D'oh! I lost a good 30 seconds on Billie Truitt's New York Times crossword thanks to a typo. Every so often, a few voices cry out for the American Crossword Puzzle Tournament to switch from paper-based solving to computers. To that, I say "noooo, thank you." I am considerably less likely to write ADAGOO with a pencil than to type it on a keyboard. Anyway...this puzzle's got five theme entries, four of them described by the one in the middle, THINGS THAT BREAK. You've got breaking CURVEBALLS, clued in a non-baseball context as [Tricky, unexpected questions]. Except the metaphorical curveball doesn't break the way one thrown by a pitcher does. This one needed a baseball clue, albeit one without the word ball in it. The [Vampire's undoing], DAYLIGHT, KIDS' TOYS ([Stairway hazards, in some homes]), and OCEAN WAVES ([View from the shore]) are three other things that may break. Favorite tidbits: TWO-WAY, or [Involving give-and-take]; [Source of bread, for short] for ATM; and NEWSDESK, or [Bulletin-creating department]. Yesterday's Sun puzzle had SMITHIES and the Truitt puzzle has a [Place with a forge], just one SMITHY.
Continuing the blacksmithiness, Peter Wentz's New York Sun crossword, "Cross References," has an ANVIL, or [Smith's block]. But that's not what the puzzle's about. The theme entries refer to one another in a circular fashion: 17-Across is [What 25-Across has]. What is 25-Across? [What 43-Across has]. Which is what? Well, 43-Across is clued [What 57-Across has]. And 57-Across tells you [What 17-Across has:
FIVE VOWELS (I, E, two O's, and an A) can be found in the phrase NINE CONSONANTS (those nine being THRSLLBLS), which are found in THREE SYLLABLES, and TEN LETTERS has three syllables while also describing what FIVE VOWELS has. I like individual answers that are hyper-literal like this, so an entire theme that works this way is right up my alley. This puzzle is 10-Down (STELLAR).
Ben Tausig's Ink Well/Chicago Reader crossword, "Hitting the Sauce," dishes out a feast of Reaglesque puns. Four theme phrases fill up six long spaces in the grid. [Cacao flower?] is MOLE BLOOM, playing on Joyce's Molly Bloom and mole sauce. The [film on sauce that's been refrigerating for a very long time?] is a frosty RIME OF THE / ANCIENT MARINARA. (Although technically, a jar of marinara left in the fridge for a long time after opening is going to sport a moldy rind more than an icy rime.) [Sauce held in safekeeping?] is BANK HOLLANDAISE ("bank holidays"). And the movie Weekend at Bernie's becomes WEEKEND AT / BEARNAISE, [film about a brief sauce-based getaway?]. I especially like the NW and SE corners of the grid, where 9-letter theme entries (or parts thereof) appear in 9x3 stacks.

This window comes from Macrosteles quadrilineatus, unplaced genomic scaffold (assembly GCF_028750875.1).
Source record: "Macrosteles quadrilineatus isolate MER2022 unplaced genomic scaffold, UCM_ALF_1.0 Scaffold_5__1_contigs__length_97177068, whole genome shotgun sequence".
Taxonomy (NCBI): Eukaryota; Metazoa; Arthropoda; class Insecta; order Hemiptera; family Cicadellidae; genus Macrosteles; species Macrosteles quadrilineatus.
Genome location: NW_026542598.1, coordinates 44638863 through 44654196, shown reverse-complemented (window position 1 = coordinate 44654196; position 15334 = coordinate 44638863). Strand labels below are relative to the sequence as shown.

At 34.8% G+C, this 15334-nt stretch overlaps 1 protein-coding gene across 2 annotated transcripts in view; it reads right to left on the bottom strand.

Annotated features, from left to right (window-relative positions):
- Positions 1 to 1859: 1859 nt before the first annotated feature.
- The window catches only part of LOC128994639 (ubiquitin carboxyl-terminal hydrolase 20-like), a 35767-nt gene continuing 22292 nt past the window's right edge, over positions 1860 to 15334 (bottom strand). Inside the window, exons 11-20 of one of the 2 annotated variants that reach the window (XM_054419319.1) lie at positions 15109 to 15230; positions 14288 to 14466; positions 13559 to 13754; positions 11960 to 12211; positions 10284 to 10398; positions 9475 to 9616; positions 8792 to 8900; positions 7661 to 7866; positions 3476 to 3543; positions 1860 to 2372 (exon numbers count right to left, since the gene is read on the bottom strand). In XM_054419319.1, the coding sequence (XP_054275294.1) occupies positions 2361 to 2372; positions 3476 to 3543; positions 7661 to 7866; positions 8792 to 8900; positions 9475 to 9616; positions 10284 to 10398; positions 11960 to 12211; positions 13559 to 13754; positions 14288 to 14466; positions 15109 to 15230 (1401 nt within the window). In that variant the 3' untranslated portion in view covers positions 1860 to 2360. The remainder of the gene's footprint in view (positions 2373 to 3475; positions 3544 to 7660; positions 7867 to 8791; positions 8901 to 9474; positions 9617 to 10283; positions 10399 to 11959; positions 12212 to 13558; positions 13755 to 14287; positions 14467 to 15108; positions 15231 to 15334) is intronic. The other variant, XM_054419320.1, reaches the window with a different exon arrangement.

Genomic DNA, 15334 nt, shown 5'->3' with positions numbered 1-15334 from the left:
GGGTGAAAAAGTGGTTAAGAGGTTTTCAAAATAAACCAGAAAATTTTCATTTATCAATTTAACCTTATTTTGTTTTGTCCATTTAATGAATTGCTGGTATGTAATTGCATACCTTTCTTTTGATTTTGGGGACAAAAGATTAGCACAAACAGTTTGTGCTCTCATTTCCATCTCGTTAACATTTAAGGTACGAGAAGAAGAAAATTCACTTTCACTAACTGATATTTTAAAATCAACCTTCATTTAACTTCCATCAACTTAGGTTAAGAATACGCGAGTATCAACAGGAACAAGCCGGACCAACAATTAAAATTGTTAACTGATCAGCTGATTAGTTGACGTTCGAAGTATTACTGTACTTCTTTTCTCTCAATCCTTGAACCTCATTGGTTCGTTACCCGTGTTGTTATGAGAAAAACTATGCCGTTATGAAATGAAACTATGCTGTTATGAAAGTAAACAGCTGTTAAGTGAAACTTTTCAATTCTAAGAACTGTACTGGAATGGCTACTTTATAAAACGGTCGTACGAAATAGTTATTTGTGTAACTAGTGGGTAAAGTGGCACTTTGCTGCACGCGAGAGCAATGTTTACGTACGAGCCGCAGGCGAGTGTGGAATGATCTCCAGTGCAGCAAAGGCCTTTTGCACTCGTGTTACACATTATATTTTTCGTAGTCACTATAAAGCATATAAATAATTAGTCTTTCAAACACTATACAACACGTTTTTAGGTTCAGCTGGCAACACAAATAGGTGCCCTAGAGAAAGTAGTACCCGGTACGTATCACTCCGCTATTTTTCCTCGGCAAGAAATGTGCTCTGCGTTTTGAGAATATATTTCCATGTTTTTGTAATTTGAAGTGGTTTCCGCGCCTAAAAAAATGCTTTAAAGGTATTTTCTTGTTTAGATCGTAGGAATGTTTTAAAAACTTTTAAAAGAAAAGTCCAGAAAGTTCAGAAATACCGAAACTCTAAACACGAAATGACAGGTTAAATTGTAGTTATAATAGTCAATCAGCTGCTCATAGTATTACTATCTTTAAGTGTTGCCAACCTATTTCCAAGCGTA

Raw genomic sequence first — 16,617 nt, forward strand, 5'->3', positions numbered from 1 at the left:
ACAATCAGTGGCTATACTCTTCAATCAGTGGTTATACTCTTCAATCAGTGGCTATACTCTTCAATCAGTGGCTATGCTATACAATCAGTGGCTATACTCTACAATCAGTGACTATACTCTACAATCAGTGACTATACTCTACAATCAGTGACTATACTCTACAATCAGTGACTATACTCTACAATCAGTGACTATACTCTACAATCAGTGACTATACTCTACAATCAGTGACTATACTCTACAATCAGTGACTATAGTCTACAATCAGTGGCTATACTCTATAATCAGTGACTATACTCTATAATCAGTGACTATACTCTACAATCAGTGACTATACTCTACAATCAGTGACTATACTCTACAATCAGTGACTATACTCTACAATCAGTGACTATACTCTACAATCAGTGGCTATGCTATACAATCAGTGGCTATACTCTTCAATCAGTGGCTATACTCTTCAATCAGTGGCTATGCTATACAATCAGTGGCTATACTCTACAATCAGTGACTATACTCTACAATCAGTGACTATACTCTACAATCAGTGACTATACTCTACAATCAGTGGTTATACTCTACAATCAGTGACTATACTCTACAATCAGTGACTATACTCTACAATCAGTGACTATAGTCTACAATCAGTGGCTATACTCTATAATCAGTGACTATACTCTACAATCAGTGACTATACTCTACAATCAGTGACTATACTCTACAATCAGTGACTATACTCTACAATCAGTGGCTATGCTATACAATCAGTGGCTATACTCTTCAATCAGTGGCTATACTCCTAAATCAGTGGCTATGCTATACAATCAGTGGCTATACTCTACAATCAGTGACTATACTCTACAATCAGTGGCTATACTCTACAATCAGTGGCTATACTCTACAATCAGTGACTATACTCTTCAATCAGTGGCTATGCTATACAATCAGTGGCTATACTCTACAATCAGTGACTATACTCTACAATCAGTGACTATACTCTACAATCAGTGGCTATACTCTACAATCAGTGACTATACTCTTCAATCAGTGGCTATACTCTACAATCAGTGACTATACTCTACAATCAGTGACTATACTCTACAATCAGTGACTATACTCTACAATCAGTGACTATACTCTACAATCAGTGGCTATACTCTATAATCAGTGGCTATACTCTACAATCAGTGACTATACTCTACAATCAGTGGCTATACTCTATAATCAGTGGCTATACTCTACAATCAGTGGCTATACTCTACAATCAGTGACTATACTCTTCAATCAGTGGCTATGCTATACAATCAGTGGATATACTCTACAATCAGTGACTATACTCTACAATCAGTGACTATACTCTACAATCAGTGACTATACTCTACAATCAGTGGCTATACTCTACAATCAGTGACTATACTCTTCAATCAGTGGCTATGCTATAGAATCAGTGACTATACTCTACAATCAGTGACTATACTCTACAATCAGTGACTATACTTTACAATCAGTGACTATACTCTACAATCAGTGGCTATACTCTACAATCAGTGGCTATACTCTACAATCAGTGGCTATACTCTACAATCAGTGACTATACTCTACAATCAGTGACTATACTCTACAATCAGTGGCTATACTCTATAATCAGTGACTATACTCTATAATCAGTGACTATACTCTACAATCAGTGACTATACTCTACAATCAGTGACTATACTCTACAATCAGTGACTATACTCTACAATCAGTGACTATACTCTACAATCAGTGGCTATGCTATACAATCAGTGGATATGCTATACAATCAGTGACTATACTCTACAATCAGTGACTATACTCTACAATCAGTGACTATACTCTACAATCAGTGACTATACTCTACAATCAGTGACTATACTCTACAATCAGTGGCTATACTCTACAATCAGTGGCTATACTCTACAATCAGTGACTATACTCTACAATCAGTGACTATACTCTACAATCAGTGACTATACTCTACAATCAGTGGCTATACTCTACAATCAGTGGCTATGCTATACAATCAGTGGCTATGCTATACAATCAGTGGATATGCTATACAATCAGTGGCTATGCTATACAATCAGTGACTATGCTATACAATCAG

Francis Heaney's Onion A.V. Club puzzle doubles a letter in each theme entry to good effect. A standard lap dancer gets upgraded with another P: A [Performer accompanied by Finnish folk music?] might be a LAPP DANCER. A [PR problem for a Virginia senator?] is a WEBB MISTRESS, combining Sen. Jim Webb with a female webmaster. [Explanation from one who doesn't care for anal sex?] is "BUTT NOT FOR ME." And mad skills, as in "Yo, Francis gots mad crossword-constructing skills," references Mothers Against Drunk Driving in MADD SKILLS, or [Ability to encourage people to use designated drivers, say?]. Other stuff I liked: SNOWDROP, or an [Early spring flower] that might bloom before crocuses; [Non-goths, to goths] for NORMALS; "WHAT THE..."; and UKRAINE clued with [Country whose name was commonly preceded by "the" before 1991]. Why did we drop the "the" before "Ukraine"?
Allan Parrish's LA Times crossword hitches a ride in a yellow car, with the theme entries beginning with the synonymous TAXI (TAXIDERMIST), CAB (CABINET MEMBER), and HACK (HACKNEYED PHRASE) embedded within longer words. Favorite morsels: HOOPLA crossing MOOLAH; BErSERK ([Destructively out of control]); the always-tasty KIT-KAT bar; and the stack with SARCASM, ONE-A-DAY vitamins, and PBS-pledge TOTE BAGS.
Looking at the title of Randall Hartman's CrosSynergy crossword, "Hang Ten," probably would have sped my understanding of how the theme works. In each theme entry, TEN is tacked onto the end of the first word, with the resulting phrase clued. Comedian Chris Rock is the base phrase for CHRISTEN ROCK, or [Baptize actor Hudson?]. I got bogged down there by thinking of Kate Hudson and Ernie Hudson, not to mention Jennifer Hudson. Actress Bea Arthur takes ten to be BEATEN ARTHUR, the [Defeated leader of the Knights of the Round Table?]. The videogame Pac-Man skews to college football's [Bear or Bruin?] in PAC-TEN MAN. [Young tom's wheel's?] are a KITTEN CAR, but the phrase kit car isn't one I know. Best fill: BOB AND RAY, ME-TOOISM, and EVA PERON.
June 03, 2008